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Speaker Nancy Pelosi tells colleagues why the GOP’s arguments to support Trump are ‘weak’

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House Speaker Nancy Pelosi (D-CA) sent a “dear colleague” letter to members of Congress calling the Republican Party’s justification for President Donald Trump’s actions “weak.”

“The facts are uncontested: that the President abused his power for his own personal, political benefit, at the expense of our national security interests,” Pelosi wrote.

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“The weak response to these hearings has been ‘Let the election decide.’ That dangerous position only adds to the urgency of our action, because the President is jeopardizing the integrity of the 2020 elections,” she continued.

Monday morning, Trump tweeted a quote from a Democratic member of Congress who claimed on Fox News that impeachment should be disbanded because it is dividing the country.

The argument clearly wasn’t a reason used to stop the impeachment investigations for past Presidents Andrew Johnson, Richard Nixon and Bill Clinton. Clinton’s investigation in particular “divided the country” to the degree that the GOP lost many seats in Congress at the election.

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“There are also some who say that no serious wrongdoing was committed because the military assistance to Ukraine was eventually released. The fact is, the aid was only released after the whistleblower exposed the truth of the President’s extortion and bribery, and the House launched a formal investigation,” Pelosi’s letter continued.

“None of us comes to Congress to impeach a President, but rather to make progress for America’s working families. However, our first order of business is our oath to support and defend the Constitution from all enemies foreign and domestic. As such, we are custodians of the Constitution and, For The People, defenders of our democracy,” she closed.

Read the full letter below:

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North Korea conducts ‘crucial test’ at Sohae launch site: report

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North Korea has conducted another "crucial test" at its Sohae satellite launch site, state media reported Saturday, as nuclear negotiations between Pyongyang and Washington remain stalled with a deadline approaching.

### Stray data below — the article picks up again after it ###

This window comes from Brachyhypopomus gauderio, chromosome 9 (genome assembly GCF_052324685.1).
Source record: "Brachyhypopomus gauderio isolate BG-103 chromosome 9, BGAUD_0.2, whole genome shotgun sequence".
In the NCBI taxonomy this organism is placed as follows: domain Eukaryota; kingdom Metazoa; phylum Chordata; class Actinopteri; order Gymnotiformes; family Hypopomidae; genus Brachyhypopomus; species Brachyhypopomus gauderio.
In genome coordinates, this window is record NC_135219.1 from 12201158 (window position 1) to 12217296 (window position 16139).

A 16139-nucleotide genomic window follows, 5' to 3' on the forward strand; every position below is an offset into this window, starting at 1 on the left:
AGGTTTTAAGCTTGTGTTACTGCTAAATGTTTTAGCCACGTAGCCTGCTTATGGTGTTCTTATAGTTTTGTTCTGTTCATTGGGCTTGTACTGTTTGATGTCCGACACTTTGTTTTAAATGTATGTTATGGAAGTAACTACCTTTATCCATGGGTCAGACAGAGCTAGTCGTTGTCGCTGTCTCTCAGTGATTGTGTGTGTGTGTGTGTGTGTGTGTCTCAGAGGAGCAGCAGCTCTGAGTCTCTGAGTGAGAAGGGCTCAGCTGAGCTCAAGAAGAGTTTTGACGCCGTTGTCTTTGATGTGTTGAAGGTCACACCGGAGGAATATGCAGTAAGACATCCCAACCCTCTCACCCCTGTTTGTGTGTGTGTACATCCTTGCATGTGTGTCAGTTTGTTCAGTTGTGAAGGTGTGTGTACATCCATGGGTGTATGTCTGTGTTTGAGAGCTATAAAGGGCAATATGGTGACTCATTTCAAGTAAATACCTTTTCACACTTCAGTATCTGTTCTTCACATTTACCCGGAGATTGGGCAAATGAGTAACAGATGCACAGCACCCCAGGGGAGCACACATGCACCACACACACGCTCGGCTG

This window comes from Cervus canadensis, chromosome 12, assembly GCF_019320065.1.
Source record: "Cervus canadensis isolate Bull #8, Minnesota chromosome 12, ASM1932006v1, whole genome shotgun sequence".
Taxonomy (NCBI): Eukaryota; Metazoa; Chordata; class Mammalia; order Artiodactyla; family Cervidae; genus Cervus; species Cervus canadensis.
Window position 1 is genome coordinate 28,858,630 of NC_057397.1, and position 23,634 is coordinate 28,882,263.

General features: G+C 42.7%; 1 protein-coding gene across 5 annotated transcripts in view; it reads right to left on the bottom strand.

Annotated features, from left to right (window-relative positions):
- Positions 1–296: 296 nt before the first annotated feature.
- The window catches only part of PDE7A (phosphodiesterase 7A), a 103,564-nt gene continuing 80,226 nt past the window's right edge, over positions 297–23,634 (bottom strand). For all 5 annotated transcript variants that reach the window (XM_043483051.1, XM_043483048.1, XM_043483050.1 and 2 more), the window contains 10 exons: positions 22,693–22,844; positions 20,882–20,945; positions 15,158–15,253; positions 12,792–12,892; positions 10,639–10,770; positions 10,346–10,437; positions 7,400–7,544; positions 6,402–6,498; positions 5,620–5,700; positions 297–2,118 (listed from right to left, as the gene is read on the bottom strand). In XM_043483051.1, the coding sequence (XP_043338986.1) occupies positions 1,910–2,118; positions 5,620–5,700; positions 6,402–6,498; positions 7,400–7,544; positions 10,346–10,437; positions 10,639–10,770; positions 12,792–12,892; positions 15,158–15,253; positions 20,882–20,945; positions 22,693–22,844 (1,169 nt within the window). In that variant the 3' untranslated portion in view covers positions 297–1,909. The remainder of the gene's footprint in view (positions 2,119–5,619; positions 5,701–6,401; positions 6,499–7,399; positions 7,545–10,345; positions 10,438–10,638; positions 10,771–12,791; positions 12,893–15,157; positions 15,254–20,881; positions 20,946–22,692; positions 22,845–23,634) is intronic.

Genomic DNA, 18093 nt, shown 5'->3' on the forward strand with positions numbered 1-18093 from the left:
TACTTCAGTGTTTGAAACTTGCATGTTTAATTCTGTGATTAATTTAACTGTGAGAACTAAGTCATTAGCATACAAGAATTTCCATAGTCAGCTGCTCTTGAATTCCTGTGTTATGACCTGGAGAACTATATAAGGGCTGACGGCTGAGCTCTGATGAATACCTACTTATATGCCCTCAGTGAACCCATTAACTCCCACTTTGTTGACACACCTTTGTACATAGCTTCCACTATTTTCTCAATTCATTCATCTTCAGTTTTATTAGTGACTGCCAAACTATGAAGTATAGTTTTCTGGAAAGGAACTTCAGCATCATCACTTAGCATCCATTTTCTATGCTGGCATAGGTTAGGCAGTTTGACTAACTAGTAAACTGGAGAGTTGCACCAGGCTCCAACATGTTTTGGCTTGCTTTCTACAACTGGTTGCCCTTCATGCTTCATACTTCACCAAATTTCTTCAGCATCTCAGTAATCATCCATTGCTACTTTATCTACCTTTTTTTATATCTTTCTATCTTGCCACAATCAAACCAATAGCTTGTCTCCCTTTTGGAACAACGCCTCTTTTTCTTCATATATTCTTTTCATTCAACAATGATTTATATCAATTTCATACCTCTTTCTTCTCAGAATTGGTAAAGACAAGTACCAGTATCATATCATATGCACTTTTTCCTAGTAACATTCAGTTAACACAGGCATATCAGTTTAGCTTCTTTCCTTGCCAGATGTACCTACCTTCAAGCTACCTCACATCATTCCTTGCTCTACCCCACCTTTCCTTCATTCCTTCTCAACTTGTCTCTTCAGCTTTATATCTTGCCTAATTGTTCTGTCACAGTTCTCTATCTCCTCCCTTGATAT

The announcement comes a day before US Special Envoy on North Korea Stephen Biegun is set to arrive in Seoul for a three-day visit, and after the United States tested a medium-range ballistic missile over the Pacific Ocean on Thursday.

"Another crucial test was successfully conducted at the Sohae Satellite Launching Ground from 22:41 to 22:48 on December 13," a spokesman for the North's National Academy of Defence Science said in a statement carried by the official KCNA news agency.

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US-China trade deal gets tepid reception

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US officials announced a truce in the trade war with China with much fanfare, but economists and trade experts call it largely a victory for Beijing.

After a dispute that raged for close to two years, with several fumbled efforts at a resolution, the US agreed to cancel planned tariffs and rollback others immediately, without a similar commitment from China to lift tariffs it imposed on the US.

"Pardon me if I don't pop champagne, but aside from a cessation of continued escalation, there is not much worth cheering," leading China expert Scott Kennedy said in an analysis of the agreement.

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Is Donald Trump a supporter of Israel? Sure — he’s also an anti-Semite

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On Wednesday, Jared Kushner, who is both a White House senior adviser and President Trump's son-in-law, published an op-ed article in The New York Times defending the president's recent executive order supposedly meant to combat anti-Semitism. The controversial measure will establish that "Title VI of the Civil Rights Act’s prohibition against discrimination based on race, color or national origin covers discrimination against Jews" and defines anti-Semitism using the language of the International Holocaust Remembrance Alliance.

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